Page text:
Tuesday, September 13, 2016

Active Learning is a HOOT!

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What is Active Learning?

According to Cengage Learning active learning is defined as follows:
Active learning is a teaching strategy used in many classrooms today. In active learning, the student constructs learning — often in collaboration with other students. The teacher becomes a facilitator of learning rather than a giver of knowledge. Active learning is a student-centered approach.
A student centered approach provides a learning environment that allows the student to help shape their own experiences through discussion, cooperative learning, discovery learning, inquiry learning, games and independent study.  Depending on the age group you teach, some of these experiences are more appropriate than others.

Active Learning at Work

I am taking a class at Dominican University called Integrating Technology into Programming, Services, and Instruction.  During our last class we prepared a presentation on a active learning project that the 4th grade students at John C. Coonley School in Chicago completed.  

 LinkFirst, the 4th grade class individually voted on their favorite learning style. The visual learners was the most favorable by far. Second, the students used the Coonley Cougars Code of Ethics ~ Be Responsible, Be Respectful, Be Safe as their project and wanted to visually represent what each code of ethics would look like. After brainstorming ideas, the students collaborated and made a PicCollage of their ideas on each code.  The project was successful and from the Technology Specialists blog post, it looked like the students were engaged and enjoyed the project.
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Then, our instructor put us to the test, she gave us an active learning assignment to come up with a presentation about the Code of Ethics project and once complete, talk about it with the entire technology class.

I was paired with another first grade teacher. We reviewed the materials online and tried to understand the project, the Apps, and Prezi, which all were new to us.  Amanda and I submitted our presentation on the project.  We felt the students did a great job with the assignment and it was a great example of active learning.  We did have some questions on what the final product looked like and it would have been nice to see the students collaborating.  But I came away from the project wondering how I could do the same project in my classroom.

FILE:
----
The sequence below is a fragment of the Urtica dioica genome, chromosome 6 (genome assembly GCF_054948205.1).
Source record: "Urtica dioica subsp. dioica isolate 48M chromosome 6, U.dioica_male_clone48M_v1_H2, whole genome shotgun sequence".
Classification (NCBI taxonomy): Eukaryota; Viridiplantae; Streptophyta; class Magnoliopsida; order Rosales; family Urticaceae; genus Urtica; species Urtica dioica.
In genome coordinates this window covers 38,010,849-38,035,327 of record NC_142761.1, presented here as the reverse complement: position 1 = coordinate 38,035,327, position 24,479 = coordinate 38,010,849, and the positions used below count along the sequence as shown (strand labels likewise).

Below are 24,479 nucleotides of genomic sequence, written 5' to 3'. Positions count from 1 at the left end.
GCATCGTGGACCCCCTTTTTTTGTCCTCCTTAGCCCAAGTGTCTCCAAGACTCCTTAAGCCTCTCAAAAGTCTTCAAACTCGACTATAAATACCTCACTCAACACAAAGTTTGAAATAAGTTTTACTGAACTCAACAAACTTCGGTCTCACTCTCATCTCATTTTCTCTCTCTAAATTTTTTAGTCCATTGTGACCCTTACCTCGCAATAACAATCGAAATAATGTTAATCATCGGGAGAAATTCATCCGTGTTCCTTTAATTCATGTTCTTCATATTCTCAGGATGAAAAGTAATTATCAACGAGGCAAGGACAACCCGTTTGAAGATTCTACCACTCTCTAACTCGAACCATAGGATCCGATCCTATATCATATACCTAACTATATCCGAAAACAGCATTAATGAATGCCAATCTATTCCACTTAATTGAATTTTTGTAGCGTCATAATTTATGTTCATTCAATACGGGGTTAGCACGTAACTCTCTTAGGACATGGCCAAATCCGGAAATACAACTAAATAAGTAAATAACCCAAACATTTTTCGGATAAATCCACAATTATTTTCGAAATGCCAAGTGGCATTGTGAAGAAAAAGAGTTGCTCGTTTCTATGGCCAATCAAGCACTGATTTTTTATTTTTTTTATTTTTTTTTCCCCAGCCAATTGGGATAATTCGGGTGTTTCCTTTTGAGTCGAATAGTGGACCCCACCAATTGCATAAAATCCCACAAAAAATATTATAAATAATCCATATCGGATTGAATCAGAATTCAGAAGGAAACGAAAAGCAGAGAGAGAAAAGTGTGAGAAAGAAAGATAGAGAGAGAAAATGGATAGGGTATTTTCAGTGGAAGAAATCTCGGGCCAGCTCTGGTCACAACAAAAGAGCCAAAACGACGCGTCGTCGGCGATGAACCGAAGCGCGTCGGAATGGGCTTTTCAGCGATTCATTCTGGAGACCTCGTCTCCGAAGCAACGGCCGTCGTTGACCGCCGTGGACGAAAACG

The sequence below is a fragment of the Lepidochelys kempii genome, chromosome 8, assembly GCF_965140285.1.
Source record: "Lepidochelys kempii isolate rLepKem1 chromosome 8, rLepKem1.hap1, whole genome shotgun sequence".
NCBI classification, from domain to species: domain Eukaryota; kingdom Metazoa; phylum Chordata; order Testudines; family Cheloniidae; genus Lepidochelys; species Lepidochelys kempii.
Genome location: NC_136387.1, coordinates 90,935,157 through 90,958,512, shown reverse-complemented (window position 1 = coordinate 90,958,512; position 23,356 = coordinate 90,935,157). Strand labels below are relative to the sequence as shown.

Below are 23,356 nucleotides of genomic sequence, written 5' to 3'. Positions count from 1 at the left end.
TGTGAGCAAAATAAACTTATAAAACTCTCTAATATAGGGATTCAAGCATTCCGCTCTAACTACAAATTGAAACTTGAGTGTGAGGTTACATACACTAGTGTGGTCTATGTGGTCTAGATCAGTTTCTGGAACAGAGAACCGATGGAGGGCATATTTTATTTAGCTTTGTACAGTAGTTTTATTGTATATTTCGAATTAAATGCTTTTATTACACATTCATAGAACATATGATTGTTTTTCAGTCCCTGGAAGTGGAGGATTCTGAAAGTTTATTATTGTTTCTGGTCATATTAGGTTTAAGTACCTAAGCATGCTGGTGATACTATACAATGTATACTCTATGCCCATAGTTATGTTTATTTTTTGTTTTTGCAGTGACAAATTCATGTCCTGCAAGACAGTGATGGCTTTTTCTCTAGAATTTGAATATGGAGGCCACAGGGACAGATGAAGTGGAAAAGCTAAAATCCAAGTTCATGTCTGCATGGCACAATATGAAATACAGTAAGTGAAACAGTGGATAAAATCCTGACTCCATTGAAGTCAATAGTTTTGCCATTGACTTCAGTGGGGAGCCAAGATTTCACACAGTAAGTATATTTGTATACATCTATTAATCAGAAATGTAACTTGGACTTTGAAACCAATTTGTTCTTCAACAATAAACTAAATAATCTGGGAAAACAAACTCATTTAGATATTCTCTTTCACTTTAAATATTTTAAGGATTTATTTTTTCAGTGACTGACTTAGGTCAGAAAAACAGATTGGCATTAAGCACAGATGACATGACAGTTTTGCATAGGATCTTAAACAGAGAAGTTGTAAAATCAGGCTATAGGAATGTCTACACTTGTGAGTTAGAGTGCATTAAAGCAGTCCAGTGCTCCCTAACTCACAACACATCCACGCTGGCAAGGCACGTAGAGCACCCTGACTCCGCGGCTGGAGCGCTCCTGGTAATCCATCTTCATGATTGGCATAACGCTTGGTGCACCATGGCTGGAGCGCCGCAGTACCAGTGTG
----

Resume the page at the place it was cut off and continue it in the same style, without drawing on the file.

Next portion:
My Turn to Try it...

I love the saying from the Teton Lakota Indians: Tell me and I'll listen. Show me and I'll understand. Involve me and I'll learn.  

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In my opinion, integrating active learning into the established curriculum needs to start small.  I taught a unit on Weather, which had twelve lessons. I picked one lesson and planned the integration of active learning and technology. I decided it would be best if the students could see that their shadows changed based on the time of day and prove the theory that the Earth is rotating. I believe in collaboration, so the students each had a partner. They traced each other's shadow three times during the day: 8:30 am, 12:00 p.m., and 2:30 p.m. Also, the students used their iPads to take a picture of their partner's shadow at each visit. Afterwards, the students uploaded their pictures of their shadows into Book Creator and talked about the sun's location, the changes in size and shape, and location of their shadow at each time period. Much to their surprise, the shadow not only moved, but changed size and shape based on where they sun was located. In the final books, the students talked about each shadow picture and describing the changes taking place. This was a very successful learning experience for all. They enjoyed the project and learned about the Earth's rotation in the simplest form.

Teaching Tips & Tricks for Active Learning

I found the CTE resource below to be very helpful in starting active learning in my classroom. Here are some tips to get you started in your classroom:

  • Become familiar with a few active learning techniques.  See link for ideas. 
  • Choose one or two techniques and modify them so that they address learning goals in your class. 
  • Use activities to draw attention to issues and content you feel are most critical.
  • Establish rules of conduct and civility to encourage appropriate participation.
  • Introduce the activity and explain the learning benefit.
  • Control the time cost by giving students a time limit to complete the task.

  • Stop the activity and debrief. Call on a few students or groups of students to share their thoughts and tie them in to the next steps of your lesson.
  • Consider using classroom technology to facilitate active learning activities.

Before you know it, you too will find that Active Learning is a Hoot!

1 comment:

  1. Wow! I love your project idea! You'll have to show me a finished Book Creator. Thanks for not only sharing your experience with the content but then going back and implementing it on your own!